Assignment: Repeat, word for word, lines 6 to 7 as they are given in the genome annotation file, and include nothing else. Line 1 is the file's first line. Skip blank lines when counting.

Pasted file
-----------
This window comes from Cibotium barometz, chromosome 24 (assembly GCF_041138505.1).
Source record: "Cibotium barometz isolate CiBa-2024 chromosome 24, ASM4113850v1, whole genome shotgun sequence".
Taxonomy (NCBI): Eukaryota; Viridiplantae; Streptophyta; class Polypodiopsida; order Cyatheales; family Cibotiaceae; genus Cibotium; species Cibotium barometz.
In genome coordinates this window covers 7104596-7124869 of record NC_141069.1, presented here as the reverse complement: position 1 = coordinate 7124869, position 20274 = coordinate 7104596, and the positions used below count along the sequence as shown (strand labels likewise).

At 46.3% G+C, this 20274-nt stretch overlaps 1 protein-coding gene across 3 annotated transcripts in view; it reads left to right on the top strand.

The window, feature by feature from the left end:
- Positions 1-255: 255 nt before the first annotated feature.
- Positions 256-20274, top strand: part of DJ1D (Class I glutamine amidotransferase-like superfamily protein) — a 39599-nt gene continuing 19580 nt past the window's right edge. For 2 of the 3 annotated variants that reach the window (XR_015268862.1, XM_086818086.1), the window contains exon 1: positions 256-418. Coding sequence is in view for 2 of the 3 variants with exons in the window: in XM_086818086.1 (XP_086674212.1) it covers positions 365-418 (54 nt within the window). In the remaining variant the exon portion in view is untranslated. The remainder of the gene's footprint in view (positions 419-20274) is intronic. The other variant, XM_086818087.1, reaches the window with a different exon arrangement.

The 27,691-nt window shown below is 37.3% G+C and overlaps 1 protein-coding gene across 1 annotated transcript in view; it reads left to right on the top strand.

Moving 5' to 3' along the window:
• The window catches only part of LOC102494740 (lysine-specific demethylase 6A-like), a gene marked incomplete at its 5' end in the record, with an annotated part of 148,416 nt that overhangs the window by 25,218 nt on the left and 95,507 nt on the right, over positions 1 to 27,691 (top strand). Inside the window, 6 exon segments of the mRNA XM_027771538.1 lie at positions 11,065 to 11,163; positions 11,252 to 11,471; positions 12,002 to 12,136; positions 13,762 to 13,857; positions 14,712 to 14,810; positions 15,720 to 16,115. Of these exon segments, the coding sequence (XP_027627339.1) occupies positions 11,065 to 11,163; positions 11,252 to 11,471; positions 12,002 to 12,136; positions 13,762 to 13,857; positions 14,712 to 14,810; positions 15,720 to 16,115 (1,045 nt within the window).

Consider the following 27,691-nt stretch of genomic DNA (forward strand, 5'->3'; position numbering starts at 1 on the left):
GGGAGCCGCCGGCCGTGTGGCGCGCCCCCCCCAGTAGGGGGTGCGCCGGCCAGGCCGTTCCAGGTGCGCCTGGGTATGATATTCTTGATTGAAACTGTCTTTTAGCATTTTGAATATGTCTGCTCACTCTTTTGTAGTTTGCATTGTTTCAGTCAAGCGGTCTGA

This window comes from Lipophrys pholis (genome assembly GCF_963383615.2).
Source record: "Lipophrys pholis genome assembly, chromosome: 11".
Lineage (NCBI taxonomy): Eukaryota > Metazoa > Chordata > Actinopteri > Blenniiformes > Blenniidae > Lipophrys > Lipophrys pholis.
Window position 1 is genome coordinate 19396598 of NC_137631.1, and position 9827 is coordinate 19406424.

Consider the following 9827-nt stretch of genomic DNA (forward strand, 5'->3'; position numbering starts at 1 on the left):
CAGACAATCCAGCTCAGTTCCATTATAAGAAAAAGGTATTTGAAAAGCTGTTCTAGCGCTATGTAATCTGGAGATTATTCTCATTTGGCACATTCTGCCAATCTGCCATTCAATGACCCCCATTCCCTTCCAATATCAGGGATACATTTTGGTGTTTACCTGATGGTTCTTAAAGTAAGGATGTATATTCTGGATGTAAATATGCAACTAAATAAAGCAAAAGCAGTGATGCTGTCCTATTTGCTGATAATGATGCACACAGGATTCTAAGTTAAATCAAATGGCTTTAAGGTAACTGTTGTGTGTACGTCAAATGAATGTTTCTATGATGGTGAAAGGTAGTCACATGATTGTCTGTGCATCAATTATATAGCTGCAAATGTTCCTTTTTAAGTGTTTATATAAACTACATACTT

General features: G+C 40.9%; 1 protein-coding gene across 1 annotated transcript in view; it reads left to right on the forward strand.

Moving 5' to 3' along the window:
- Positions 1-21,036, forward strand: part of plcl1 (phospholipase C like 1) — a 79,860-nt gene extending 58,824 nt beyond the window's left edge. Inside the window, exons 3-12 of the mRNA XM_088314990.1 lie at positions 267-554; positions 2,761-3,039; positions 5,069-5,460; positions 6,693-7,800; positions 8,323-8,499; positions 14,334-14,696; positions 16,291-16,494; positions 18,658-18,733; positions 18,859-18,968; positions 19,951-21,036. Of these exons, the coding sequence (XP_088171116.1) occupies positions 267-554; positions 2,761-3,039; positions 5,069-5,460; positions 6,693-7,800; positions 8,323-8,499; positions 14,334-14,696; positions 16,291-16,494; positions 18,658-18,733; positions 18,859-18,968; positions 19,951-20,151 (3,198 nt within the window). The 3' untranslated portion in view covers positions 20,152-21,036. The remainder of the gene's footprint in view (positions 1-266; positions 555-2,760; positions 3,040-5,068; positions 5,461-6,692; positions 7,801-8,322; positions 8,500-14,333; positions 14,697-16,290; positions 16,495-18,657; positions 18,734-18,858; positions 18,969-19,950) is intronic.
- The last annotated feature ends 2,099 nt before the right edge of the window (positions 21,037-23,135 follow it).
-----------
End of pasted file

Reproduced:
The window, feature by feature from the left end:
- Positions 1-255: 255 nt before the first annotated feature.